My Blog

Posts for: December, 2013

By Dean S. Arashiro, DDS, MS, LLC
December 24, 2013
Category: Oral Health
Tags: antibiotic  
CertainMedicalConditionsCallforAntibioticsBeforeaDentalVisit

If you have certain health conditions, your medical doctor may prescribe an antibiotic for you to take prior to a dental visit. The reason why is a story that dates back to the mid-20th Century.

In the early part of the last century, a theory became popular that bacteria in the mouth could migrate to other parts of the body and cause systemic illness or disease. During the 1930s and 1940s evidence arose that indicated a connection between dental procedures that caused bleeding and two serious health conditions: bacteremia (the presence of bacteria in the bloodstream) and infective endocartitis. The latter is the inflammation of inner tissues of the heart (including the valves) caused by infectious agents, most notably bacteria. It became common then to prescribe antibiotics to patients susceptible to these conditions as a preventive measure. Later, patients with prosthetic joints or poor immune systems were added for this kind of treatment.

For many years, the American Heart Association (AHA) recommended pre-visit antibiotic treatment for a wide array of heart patients. After several years of research that indicated the treatment wasn't necessary for most people and might even be detrimental, they updated their guidelines in 2007 and reduced their recommendation list to just a few conditions. They now recommend the antibiotic treatment for patients with artificial heart valves, a history of infective endocartitis, heart transplant recipients with valve problems, and certain congenital (inherited) heart conditions.

If you have a condition that calls for a pre-visit antibiotic treatment, all the providers involved with your care will need to communicate. Your medical doctor will most likely prescribe two grams of amoxicillin (or a similar antibiotic if you are allergic to amoxicillin) that you would take an hour before the dental procedure. We in turn would communicate with your medical doctor concerning the dental procedures you're scheduled to undergo (including regular cleanings), in case your doctor would like to make adjustments in your medication.

Your health and well-being is of utmost importance to all your healthcare providers, medical and dental. Working together, we can ensure the dental procedures you need for oral health won't have an adverse impact your general health.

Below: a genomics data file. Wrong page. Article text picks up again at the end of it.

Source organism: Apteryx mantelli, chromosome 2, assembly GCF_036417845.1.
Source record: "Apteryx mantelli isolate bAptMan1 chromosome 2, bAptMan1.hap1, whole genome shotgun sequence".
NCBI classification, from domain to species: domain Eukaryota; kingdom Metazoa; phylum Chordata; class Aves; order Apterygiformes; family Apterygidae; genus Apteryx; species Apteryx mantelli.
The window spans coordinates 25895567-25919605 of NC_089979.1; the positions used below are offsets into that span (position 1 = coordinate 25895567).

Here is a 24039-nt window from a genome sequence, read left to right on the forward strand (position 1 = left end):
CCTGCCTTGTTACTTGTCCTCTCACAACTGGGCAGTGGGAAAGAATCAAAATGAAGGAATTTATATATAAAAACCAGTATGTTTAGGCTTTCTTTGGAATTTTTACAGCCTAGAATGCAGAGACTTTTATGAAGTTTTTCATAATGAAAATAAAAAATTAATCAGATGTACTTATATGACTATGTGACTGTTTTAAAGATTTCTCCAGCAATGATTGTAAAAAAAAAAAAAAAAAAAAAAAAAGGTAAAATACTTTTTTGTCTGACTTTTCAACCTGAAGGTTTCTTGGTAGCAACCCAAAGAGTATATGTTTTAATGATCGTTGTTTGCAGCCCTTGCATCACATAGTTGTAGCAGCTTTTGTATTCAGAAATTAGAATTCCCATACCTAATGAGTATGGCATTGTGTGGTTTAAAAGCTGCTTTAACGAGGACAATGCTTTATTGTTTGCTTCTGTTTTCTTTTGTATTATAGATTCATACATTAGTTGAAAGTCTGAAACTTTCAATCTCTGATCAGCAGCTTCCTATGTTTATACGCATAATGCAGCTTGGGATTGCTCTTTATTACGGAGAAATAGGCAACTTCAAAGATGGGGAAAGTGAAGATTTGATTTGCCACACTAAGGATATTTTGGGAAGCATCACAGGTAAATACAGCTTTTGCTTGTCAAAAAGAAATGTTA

If you would like more information on antibiotic treatment before a dental visit, please contact us or schedule an appointment for a consultation. You can also learn more about this topic by reading the Dear Doctor magazine article “Antibiotics for Dental Visits.”


By Dean S. Arashiro, DDS, MS, LLC
December 10, 2013
Category: Dental Procedures
DidYouKnowMatineeIdolJamesDeanHadFalseFrontTeeth

Imagine how different things would have been for movie star James Dean, had he not managed to replace the front teeth he lost as a youngster. According to one biography of the 1950s heartthrob, Dean's teeth were knocked out while he was swinging around on a homemade trapeze. Because his smile was restored, Dean was able to land the plumb movie roles that catapulted him to stardom.

This is perhaps the ultimate example of how a smile makeover can create new opportunities for a person. But opinion polls confirm that nearly 90% of adults feel an attractive smile is an important social and career asset. And, an almost equal percentage of adults feel that their smile could use some improvement.

Are you unhappy with your smile? Is a smile makeover something you've ever thought about? Dear Doctor magazine has come up with a great list of questions you can ask yourself to figure out if you would benefit from this life-changing experience:

  1. Do you avoid smiling in photos?
  2. Are you conscious about spaces and gaps in your teeth?
  3. Are your teeth making you look older than you feel?
  4. Have you held back a smile?
  5. Do you feel that your teeth are stained or too yellow?
  6. Do you hold your hand up in front of your mouth when speaking or laughing?
  7. Do you notice areas of excessive tooth wear that make your smile look older?
  8. Do you have little teeth and a gummy smile?
  9. Are your teeth crooked, chipped or crowded?
  10. Do you wish you had someone else's smile?

If you answered “yes” to any of these questions, please come in and see us. We have an amazing array of cosmetic procedures available to us — far more than what was available to James Dean in the 1950s. These options range from relatively inexpensive teeth whitening treatments to more permanent cosmetic solutions such as porcelain crowns and veneers. Together we can come up with a plan to give you the smile you've always dreamed about.

If you would like more information about what a smile makeover could mean for you, please contact us or schedule an appointment. You can learn more about smile makeovers by reading the Dear Doctor magazine article “Beautiful Smiles by Design.” Dear Doctor also has more on “The Impact of a Smile Makeover.”